On October 28, 2020

Different strokes for different folks

By Dom Cioffi

Like most teenagers these days, my son has an affinity for the popular music that dominates the charts. Thankfully, while I am forced to listen to the occasionally track by Yung Gravy and Juice World, he also appreciates plenty of classic rock staples from bands like the Eagles, Aerosmith, and the Beatles.

It’s always been important to me that my son be exposed to various types of music. He’s been patient as I’ve forced him to listen to everything from the “Evita” soundtrack to Mile Davis’ “Kind of Blue.” In return, I’ve never squashed his interest in the pop music being forced-fed to his generation.

However, I have had countless conversations with him about what’s passing as “music” these days in an attempt to make sure he’s educated on the topic. (I know even broaching that subject makes me look old, but I can’t help myself.)

For instance, while we were watching Saturday Night Live last season, I went into a tirade about the lack of instrumentation and the level of effects on musical guest Travis Scott’s voice. I also took issue with his stage presentation, which was more theater than live music.

In the end, I argued that what Travis Scott did definitely qualified as performance art, but there was no way I was acknowledging it as live music.

And don’t get me wrong, this isn’t about slamming rap music. There’s plenty of artists within the genre that I appreciate and even admire. The wordsmithing of Eminem alone gives credibility to the art form.

Maybe it’s my age, but I can only truly appreciate art that I feel I can’t pull off on my own. If I see a painting in a gallery that looks like a bunch of spatters, I’m rarely going to give it my attention. My brain immediately goes to, “If I had a canvas, some paint and a brush, I’m confident I could do a better job than that.”

I suppose the same can be said for the content that my son and his friends are consuming online. While I grew up on a bevy of television masterpieces like “The West Wing” and “The Office,” kids these days are watching guys bounce ping-pong balls through elaborate mazes via online channels. Sure, it’s cool to see someone pull off a unique stunt, but spending hours watching this stuff certainly lowers the bar on what qualifies as quality entertainment.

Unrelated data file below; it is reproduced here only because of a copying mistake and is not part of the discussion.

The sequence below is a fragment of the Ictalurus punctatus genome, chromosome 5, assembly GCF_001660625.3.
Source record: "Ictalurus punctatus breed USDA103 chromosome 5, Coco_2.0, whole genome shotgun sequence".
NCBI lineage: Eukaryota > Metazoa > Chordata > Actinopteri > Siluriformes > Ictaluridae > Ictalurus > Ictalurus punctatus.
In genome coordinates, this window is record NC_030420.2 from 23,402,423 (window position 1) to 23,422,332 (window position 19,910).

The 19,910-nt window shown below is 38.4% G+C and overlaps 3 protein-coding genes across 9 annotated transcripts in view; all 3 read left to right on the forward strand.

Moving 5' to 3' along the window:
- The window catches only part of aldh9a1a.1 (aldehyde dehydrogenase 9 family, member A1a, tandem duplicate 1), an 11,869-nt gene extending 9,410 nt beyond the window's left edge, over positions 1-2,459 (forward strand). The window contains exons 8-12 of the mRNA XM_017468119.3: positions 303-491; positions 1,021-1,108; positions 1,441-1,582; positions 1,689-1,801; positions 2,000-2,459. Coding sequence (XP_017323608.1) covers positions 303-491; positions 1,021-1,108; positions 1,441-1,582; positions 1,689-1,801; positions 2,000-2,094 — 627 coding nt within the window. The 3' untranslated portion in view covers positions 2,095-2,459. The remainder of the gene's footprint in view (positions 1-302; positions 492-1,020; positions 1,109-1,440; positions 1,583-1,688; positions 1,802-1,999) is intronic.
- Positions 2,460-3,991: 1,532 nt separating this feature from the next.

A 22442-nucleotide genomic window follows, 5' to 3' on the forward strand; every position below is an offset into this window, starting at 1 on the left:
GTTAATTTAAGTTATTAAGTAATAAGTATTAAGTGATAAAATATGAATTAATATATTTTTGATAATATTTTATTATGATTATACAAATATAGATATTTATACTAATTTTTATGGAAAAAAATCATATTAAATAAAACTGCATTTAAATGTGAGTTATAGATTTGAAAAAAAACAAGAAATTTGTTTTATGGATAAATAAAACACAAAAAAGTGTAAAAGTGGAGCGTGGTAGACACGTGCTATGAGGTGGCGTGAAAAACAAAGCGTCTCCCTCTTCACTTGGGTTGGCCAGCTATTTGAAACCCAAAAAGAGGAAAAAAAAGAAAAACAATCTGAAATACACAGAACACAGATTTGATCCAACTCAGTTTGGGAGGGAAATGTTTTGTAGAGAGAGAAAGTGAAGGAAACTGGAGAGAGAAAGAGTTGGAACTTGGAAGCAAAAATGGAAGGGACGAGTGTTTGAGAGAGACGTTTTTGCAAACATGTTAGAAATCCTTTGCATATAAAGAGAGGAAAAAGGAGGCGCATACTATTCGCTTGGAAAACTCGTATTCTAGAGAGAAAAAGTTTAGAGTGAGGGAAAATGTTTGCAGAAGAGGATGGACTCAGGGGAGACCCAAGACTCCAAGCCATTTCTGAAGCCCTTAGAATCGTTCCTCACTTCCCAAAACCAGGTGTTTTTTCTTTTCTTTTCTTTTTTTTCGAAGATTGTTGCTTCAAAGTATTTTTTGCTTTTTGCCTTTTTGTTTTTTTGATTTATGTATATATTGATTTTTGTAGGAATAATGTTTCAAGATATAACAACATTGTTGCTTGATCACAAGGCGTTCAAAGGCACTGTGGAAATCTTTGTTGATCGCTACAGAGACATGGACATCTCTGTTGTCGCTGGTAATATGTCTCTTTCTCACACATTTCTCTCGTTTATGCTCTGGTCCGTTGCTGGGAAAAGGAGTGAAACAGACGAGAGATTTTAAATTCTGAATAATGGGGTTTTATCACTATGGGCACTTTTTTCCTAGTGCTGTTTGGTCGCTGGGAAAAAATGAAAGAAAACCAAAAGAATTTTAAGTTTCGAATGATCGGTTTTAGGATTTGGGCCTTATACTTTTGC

I feel sad in some ways that younger generations will never know the allure of waiting all week for Thursday night at 9 p.m. to arrive so you could gather together in front of your televisions to watch the next episode of “Seinfeld.”

The internet is overwrought with brain-draining content and it keeps getting worse. While it used to be fun to see a video of someone slipping on the ice (remember “America’s Funniest Home Videos”), nowadays the majority of these videos are completely staged. Lately, I’ve noticed an influx of prank videos where the person being pranked is obviously in on the gag, which requires a lot less planning and execution. It’s like professional wrestling without the athleticism.

I keep waiting for everyone in the world to go, “Hey, wait a minute! This is garbage. This is just sucking my attention away. Can someone please create a worthwhile distraction?”

When I watch a movie, I want to be entertained in a variety of ways: I want the dialogue to be subtle and creative; I want the atmosphere to match the emotion of the scene; I want the characters to be interesting and layered; I want the lighting to enhance everything that is happening; I want the ambient sounds to augment the tension that’s building; I want the storyline to be so compelling that I forget I’m just a passive viewer to the action.

That’s what I call worthwhile entertainment. The stuff that merely sucks your attention is not art, it’s a distraction.

But all too often these days, distraction is being offered up as entertainment, and it’s lowering the bar on what people (especially kids) find acceptable.

I would quantify this week’s feature, “Borat Subsequent Moviefilm,” to be a great example of a low-level distraction being offered up as viable motion picture. Sure, there’s a few gotcha moments that are shocking, but the majority of the picture is just one poorly lit, poorly edited mess.

The original Borat film was a huge success and I admittedly enjoyed the prank element that it embodied. I expect Sacha Baron Cohen to cross the line (which he did on several occasions), but the overall piecemeal storyline did little to keep me interested.

Check this one out if you can’t seem to look away from Borat’s antics. Just be prepared for some terrible filmmaking wrapped up in a tedious distraction.

A blasé “C-” for “Borat Subsequent Moviefilm.”

Got a question or comment for Dom? You can email him at moviediary@att.net.

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